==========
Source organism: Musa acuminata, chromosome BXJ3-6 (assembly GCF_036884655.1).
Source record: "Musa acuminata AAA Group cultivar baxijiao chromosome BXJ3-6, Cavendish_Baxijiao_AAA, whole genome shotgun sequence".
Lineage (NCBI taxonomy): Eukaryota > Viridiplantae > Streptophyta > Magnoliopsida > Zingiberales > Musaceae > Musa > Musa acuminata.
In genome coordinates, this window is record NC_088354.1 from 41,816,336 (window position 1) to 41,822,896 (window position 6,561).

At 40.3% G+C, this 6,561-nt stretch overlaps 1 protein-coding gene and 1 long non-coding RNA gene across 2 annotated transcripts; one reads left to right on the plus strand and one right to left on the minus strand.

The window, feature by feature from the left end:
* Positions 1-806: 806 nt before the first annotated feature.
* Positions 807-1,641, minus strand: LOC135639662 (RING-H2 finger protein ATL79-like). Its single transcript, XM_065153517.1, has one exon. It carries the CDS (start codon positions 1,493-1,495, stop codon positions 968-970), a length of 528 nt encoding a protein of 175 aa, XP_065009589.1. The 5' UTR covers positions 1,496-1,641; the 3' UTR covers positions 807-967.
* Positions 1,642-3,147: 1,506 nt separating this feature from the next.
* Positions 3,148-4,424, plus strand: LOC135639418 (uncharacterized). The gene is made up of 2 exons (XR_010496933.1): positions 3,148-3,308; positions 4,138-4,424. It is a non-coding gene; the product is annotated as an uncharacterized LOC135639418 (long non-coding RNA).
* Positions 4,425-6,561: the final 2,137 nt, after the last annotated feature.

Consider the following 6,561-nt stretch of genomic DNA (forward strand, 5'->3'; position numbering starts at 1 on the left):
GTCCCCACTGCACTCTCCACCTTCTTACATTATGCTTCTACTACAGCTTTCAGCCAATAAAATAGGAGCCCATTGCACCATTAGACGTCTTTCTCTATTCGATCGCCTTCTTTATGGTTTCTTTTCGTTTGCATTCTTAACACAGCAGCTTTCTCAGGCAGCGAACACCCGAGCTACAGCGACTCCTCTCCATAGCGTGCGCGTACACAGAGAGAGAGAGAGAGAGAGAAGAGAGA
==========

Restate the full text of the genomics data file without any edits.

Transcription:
Source organism: Musa acuminata, chromosome BXJ3-6 (assembly GCF_036884655.1).
Source record: "Musa acuminata AAA Group cultivar baxijiao chromosome BXJ3-6, Cavendish_Baxijiao_AAA, whole genome shotgun sequence".
Lineage (NCBI taxonomy): Eukaryota > Viridiplantae > Streptophyta > Magnoliopsida > Zingiberales > Musaceae > Musa > Musa acuminata.
In genome coordinates, this window is record NC_088354.1 from 41,816,336 (window position 1) to 41,822,896 (window position 6,561).

At 40.3% G+C, this 6,561-nt stretch overlaps 1 protein-coding gene and 1 long non-coding RNA gene across 2 annotated transcripts; one reads left to right on the plus strand and one right to left on the minus strand.

The window, feature by feature from the left end:
* Positions 1-806: 806 nt before the first annotated feature.
* Positions 807-1,641, minus strand: LOC135639662 (RING-H2 finger protein ATL79-like). Its single transcript, XM_065153517.1, has one exon. It carries the CDS (start codon positions 1,493-1,495, stop codon positions 968-970), a length of 528 nt encoding a protein of 175 aa, XP_065009589.1. The 5' UTR covers positions 1,496-1,641; the 3' UTR covers positions 807-967.
* Positions 1,642-3,147: 1,506 nt separating this feature from the next.
* Positions 3,148-4,424, plus strand: LOC135639418 (uncharacterized). The gene is made up of 2 exons (XR_010496933.1): positions 3,148-3,308; positions 4,138-4,424. It is a non-coding gene; the product is annotated as an uncharacterized LOC135639418 (long non-coding RNA).
* Positions 4,425-6,561: the final 2,137 nt, after the last annotated feature.

Consider the following 6,561-nt stretch of genomic DNA (forward strand, 5'->3'; position numbering starts at 1 on the left):
GTCCCCACTGCACTCTCCACCTTCTTACATTATGCTTCTACTACAGCTTTCAGCCAATAAAATAGGAGCCCATTGCACCATTAGACGTCTTTCTCTATTCGATCGCCTTCTTTATGGTTTCTTTTCGTTTGCATTCTTAACACAGCAGCTTTCTCAGGCAGCGAACACCCGAGCTACAGCGACTCCTCTCCATAGCGTGCGCGTACACAGAGAGAGAGAGAGAGAGAGAAGAGAGA